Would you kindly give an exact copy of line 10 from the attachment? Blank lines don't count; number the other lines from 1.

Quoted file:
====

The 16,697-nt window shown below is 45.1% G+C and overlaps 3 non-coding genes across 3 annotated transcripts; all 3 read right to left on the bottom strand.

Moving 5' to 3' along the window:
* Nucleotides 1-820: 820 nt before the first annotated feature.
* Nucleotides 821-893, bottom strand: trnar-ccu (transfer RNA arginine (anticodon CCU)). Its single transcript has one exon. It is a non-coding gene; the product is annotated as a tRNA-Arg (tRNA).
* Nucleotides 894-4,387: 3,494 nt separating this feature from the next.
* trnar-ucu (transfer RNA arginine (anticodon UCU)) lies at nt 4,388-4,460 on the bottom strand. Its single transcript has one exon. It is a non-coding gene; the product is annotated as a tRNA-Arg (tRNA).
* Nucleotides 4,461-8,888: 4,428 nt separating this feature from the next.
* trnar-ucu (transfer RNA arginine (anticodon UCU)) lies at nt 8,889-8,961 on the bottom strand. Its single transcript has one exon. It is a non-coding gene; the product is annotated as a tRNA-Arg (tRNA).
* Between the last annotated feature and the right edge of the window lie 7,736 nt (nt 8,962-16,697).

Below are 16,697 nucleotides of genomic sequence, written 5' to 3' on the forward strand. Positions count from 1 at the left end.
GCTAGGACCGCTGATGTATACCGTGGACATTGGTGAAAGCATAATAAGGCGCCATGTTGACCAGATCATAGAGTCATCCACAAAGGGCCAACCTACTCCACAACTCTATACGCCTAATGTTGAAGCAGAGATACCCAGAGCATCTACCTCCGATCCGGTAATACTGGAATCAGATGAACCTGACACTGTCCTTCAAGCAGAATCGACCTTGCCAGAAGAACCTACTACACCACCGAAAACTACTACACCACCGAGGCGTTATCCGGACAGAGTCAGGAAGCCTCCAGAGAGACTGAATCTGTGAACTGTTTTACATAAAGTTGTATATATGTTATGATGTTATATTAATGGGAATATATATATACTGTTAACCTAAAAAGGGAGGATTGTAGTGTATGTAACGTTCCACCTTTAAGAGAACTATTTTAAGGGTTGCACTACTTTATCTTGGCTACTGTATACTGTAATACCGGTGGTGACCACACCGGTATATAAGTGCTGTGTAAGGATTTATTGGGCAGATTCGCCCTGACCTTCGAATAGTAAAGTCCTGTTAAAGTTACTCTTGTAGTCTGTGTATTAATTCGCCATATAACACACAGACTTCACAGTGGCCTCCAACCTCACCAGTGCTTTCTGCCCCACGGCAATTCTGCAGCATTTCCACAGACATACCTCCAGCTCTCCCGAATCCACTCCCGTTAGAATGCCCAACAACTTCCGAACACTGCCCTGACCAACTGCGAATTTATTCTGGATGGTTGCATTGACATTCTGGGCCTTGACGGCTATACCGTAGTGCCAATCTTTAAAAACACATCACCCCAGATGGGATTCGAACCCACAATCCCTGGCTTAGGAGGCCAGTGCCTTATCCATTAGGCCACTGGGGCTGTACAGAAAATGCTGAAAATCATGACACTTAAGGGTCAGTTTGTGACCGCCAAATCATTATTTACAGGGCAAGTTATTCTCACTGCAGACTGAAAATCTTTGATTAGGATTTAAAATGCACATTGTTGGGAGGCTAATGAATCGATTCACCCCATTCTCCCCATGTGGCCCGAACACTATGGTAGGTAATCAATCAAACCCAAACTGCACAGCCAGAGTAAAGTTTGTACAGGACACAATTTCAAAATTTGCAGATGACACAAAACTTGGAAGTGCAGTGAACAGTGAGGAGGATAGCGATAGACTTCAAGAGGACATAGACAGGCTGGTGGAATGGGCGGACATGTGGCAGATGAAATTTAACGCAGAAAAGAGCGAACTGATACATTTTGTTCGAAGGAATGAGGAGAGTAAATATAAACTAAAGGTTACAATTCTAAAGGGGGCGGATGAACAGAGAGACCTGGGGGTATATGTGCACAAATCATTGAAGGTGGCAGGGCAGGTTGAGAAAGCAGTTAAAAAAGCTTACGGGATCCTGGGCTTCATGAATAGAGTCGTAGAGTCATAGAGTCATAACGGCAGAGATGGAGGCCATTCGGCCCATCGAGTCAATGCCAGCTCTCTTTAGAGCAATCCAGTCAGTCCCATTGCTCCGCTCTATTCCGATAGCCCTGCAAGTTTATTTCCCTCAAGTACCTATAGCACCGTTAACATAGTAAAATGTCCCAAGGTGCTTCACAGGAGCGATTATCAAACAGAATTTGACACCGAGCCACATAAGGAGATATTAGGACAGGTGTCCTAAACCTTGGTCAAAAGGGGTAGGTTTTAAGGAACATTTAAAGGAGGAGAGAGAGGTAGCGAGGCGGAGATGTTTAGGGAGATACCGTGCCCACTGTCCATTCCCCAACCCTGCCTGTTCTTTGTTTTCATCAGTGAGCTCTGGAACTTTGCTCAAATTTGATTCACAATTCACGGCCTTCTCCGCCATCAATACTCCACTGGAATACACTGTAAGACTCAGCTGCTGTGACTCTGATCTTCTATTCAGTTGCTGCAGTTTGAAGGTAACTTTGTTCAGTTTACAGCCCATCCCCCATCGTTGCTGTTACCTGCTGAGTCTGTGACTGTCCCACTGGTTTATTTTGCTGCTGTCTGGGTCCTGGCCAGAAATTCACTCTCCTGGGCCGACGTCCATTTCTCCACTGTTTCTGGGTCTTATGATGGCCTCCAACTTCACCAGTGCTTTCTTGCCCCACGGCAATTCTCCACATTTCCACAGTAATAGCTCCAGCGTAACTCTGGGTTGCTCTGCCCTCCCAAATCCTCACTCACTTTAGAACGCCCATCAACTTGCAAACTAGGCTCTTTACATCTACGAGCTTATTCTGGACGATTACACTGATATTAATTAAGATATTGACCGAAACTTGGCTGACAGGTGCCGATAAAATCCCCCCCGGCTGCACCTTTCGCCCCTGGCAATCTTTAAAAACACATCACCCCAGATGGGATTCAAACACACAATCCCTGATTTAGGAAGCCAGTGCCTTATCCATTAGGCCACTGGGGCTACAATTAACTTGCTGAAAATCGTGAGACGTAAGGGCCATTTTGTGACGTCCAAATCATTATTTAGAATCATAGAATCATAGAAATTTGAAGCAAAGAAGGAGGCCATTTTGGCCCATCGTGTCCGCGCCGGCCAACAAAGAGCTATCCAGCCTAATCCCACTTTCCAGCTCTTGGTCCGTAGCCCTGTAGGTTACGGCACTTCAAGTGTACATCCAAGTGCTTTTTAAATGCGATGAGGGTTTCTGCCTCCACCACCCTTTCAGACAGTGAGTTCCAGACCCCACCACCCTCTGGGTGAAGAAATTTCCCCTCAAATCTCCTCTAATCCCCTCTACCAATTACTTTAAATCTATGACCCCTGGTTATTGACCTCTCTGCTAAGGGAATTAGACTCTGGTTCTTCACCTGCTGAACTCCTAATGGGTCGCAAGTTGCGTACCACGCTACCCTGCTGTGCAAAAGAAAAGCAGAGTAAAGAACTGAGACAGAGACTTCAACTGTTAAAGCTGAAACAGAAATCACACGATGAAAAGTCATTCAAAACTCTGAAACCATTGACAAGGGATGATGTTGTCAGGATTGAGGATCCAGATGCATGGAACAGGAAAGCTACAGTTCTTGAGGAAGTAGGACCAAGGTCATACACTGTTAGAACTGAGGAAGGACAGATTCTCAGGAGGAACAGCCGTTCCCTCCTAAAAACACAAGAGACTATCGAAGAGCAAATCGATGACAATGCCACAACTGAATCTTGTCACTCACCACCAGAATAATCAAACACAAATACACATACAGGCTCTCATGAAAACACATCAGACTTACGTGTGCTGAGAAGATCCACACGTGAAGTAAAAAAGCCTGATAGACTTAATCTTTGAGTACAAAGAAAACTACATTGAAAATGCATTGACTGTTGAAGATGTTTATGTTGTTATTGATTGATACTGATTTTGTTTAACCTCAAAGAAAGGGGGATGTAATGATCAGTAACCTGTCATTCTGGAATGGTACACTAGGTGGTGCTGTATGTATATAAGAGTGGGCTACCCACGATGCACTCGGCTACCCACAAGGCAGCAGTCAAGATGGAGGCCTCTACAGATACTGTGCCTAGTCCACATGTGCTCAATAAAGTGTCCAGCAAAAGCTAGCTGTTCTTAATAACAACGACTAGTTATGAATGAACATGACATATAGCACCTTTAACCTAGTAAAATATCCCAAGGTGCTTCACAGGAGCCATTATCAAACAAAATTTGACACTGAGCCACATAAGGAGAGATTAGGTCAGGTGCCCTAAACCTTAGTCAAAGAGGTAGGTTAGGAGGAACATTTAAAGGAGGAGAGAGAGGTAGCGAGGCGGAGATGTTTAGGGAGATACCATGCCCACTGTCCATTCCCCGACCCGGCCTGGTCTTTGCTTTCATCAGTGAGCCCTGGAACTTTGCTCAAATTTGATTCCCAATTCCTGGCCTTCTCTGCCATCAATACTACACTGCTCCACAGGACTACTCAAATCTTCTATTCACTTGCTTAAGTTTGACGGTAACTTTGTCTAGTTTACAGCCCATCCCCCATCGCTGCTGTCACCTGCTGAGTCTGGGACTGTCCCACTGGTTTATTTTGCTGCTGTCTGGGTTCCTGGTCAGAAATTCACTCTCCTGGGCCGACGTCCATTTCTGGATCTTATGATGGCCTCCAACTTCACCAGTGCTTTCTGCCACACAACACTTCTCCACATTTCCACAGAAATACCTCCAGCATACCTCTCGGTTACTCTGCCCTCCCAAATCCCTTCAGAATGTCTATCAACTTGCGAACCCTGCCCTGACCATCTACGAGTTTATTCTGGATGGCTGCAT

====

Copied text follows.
Below are 16,697 nucleotides of genomic sequence, written 5' to 3' on the forward strand. Positions count from 1 at the left end.